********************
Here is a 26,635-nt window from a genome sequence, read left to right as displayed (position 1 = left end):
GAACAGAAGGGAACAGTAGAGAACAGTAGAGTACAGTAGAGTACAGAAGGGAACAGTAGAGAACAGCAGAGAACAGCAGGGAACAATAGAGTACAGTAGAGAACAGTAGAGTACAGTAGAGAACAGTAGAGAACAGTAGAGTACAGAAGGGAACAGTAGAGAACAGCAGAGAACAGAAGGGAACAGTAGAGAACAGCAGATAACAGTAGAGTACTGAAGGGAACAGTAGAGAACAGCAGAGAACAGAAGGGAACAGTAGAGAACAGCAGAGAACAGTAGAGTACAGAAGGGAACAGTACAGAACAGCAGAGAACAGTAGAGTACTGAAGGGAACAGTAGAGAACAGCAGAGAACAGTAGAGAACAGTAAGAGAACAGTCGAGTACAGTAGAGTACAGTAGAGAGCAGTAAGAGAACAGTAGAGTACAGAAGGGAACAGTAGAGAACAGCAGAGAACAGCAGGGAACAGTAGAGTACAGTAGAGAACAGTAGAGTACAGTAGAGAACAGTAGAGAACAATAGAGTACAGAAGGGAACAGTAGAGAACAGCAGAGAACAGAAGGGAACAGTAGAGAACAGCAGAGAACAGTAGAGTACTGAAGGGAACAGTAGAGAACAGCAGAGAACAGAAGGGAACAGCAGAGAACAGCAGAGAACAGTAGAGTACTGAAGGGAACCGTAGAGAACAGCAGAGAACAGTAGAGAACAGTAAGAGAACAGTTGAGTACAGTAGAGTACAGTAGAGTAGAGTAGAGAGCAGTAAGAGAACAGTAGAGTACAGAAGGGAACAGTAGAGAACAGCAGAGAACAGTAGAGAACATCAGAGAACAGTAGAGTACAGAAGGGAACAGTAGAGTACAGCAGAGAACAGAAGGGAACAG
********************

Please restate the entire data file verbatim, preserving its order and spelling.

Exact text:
Here is a 26,635-nt window from a genome sequence, read left to right as displayed (position 1 = left end):
GAACAGAAGGGAACAGTAGAGAACAGTAGAGTACAGTAGAGTACAGAAGGGAACAGTAGAGAACAGCAGAGAACAGCAGGGAACAATAGAGTACAGTAGAGAACAGTAGAGTACAGTAGAGAACAGTAGAGAACAGTAGAGTACAGAAGGGAACAGTAGAGAACAGCAGAGAACAGAAGGGAACAGTAGAGAACAGCAGATAACAGTAGAGTACTGAAGGGAACAGTAGAGAACAGCAGAGAACAGAAGGGAACAGTAGAGAACAGCAGAGAACAGTAGAGTACAGAAGGGAACAGTACAGAACAGCAGAGAACAGTAGAGTACTGAAGGGAACAGTAGAGAACAGCAGAGAACAGTAGAGAACAGTAAGAGAACAGTCGAGTACAGTAGAGTACAGTAGAGAGCAGTAAGAGAACAGTAGAGTACAGAAGGGAACAGTAGAGAACAGCAGAGAACAGCAGGGAACAGTAGAGTACAGTAGAGAACAGTAGAGTACAGTAGAGAACAGTAGAGAACAATAGAGTACAGAAGGGAACAGTAGAGAACAGCAGAGAACAGAAGGGAACAGTAGAGAACAGCAGAGAACAGTAGAGTACTGAAGGGAACAGTAGAGAACAGCAGAGAACAGAAGGGAACAGCAGAGAACAGCAGAGAACAGTAGAGTACTGAAGGGAACCGTAGAGAACAGCAGAGAACAGTAGAGAACAGTAAGAGAACAGTTGAGTACAGTAGAGTACAGTAGAGTAGAGTAGAGAGCAGTAAGAGAACAGTAGAGTACAGAAGGGAACAGTAGAGAACAGCAGAGAACAGTAGAGAACATCAGAGAACAGTAGAGTACAGAAGGGAACAGTAGAGTACAGCAGAGAACAGAAGGGAACAG